“[I]f . . . I act for the Big Bad Wolf against Little Red Riding Hood and I don’t want this dispute resolved, I want to tie it up as long as I possibly can, and mandatory mediation is custom made. I can waste more time, I can string it along, I can make sure this thing never gets resolved because . . . I know the language. I know how to make it look like I’m heading in that direction. I make it look like I can make all the right noises in the world, like this is the most wonderful thing to be involved in when I have no intention of ever resolving this. I have the intention of making this the most expensive, longest process but is it going to feel good. It’s going to feel so nice, we’re going to be here and we’re going to talk the talk but we’re not going to walk the walk. You can tie anybody up and keep them farther away from getting their dispute resolved through mandatory mediation process or a mediation process than anything else.”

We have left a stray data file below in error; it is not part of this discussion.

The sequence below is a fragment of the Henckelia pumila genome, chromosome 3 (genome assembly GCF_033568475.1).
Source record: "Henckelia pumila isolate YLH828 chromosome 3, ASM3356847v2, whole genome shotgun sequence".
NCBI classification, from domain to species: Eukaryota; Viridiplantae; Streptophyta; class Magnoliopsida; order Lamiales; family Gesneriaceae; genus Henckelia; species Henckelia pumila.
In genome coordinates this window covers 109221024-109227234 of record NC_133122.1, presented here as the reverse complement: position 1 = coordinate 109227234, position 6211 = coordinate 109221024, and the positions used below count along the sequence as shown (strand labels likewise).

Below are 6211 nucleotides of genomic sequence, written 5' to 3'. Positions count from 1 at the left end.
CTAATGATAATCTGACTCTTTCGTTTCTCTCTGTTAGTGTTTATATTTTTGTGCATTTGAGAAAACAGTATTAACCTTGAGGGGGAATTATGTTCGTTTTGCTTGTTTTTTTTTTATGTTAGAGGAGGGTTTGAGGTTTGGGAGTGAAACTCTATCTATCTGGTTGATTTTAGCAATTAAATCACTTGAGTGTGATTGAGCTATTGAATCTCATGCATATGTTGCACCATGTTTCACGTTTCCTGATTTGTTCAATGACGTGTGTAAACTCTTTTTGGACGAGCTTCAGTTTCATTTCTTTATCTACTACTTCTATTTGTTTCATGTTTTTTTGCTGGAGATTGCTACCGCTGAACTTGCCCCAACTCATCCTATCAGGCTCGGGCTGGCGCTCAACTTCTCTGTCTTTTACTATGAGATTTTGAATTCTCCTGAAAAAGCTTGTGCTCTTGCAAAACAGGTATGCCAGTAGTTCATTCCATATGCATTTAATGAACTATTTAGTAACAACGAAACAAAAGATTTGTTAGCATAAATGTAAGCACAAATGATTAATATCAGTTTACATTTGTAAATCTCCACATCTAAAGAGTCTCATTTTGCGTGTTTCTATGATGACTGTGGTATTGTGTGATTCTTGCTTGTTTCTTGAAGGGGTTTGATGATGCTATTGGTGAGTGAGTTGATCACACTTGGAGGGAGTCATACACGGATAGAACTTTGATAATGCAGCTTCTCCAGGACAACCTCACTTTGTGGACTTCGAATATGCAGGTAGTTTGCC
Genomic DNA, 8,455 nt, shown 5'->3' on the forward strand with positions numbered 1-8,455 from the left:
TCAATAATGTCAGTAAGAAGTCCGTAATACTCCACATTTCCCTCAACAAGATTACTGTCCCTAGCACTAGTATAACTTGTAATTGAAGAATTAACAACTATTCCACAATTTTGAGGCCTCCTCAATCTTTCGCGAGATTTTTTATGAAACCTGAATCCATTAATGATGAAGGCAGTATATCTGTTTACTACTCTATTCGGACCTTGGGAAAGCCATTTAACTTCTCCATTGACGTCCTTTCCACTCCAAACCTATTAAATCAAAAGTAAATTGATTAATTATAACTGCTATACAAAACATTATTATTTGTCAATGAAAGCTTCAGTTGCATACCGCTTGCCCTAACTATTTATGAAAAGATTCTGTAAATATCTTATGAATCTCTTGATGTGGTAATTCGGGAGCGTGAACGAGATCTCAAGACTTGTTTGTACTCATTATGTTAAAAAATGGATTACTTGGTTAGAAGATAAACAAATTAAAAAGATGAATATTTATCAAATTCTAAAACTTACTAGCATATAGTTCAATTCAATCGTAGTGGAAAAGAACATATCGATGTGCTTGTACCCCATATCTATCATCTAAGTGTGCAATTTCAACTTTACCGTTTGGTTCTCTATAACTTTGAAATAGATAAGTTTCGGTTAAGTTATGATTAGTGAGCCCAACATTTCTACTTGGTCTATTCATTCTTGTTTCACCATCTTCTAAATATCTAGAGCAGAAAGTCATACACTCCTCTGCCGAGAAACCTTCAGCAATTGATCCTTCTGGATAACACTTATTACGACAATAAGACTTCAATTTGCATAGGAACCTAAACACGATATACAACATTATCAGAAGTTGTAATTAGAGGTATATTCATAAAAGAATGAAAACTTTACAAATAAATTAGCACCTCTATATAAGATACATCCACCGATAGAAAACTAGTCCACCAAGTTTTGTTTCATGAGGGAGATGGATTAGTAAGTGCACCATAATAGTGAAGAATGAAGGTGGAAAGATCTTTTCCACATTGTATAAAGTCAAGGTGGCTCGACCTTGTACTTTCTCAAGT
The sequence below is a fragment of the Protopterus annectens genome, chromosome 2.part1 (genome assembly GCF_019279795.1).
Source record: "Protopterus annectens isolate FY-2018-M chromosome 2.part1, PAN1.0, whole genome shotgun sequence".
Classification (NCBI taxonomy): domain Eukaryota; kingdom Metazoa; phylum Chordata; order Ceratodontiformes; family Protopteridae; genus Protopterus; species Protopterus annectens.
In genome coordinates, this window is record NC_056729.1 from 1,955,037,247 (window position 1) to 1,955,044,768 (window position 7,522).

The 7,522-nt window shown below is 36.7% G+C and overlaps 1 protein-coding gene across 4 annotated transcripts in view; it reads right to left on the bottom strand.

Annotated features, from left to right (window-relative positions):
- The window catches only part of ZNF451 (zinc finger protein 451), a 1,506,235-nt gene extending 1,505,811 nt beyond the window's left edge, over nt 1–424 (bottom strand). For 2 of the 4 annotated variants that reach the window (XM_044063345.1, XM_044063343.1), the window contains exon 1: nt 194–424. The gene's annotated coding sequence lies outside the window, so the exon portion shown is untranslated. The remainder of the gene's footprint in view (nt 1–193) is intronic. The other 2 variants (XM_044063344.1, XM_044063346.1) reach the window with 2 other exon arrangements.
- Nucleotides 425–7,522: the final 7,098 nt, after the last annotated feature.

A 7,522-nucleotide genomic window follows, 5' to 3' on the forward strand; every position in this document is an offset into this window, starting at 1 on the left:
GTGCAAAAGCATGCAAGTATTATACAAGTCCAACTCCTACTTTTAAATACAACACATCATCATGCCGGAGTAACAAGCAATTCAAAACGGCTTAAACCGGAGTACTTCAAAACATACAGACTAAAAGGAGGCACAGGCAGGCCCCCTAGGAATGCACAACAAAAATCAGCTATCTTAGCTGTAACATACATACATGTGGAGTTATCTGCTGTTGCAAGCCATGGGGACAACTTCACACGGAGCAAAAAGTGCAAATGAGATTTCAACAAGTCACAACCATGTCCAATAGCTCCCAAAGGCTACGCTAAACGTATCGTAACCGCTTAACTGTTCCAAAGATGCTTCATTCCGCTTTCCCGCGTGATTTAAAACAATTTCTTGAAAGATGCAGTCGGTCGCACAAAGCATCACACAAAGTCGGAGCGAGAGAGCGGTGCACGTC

That’s what a lawyer told Julie Macfarlane in her study of mandatory mediation in Ontario.
Obviously, this is not how court-connected mediation is supposed to work. Not surprisingly, this approach infuriates opposing parties as well as judges who order parties to mediate.
In response to these concerns, many courts have adopted rules prohibiting “bad faith” participation in mediation and authorizing sanctions against offenders. I argued that while such rules are well-intended, often they are likely to be ineffective and, ironically, possibly stimulate some bad-faith activities.
Analyzing The Problems And Designing Good Policies
I think that an underlying problem is that some courts have so strongly embraced mandatory mediation programs that they don’t take too kindly to lawyers and litigants who don’t want to settle in mediation. Some courts have become dependent on mediation programs to dispose of a substantial portion of their caseload and so they don’t want to let people get into court without first mediating.
Unfortunately, when lawyers don’t want to settle in mediation – at least not at the time when mediation is scheduled – it is extremely foreseeable that they would resist and use the mediation programs as tools to advance their adversarial strategies.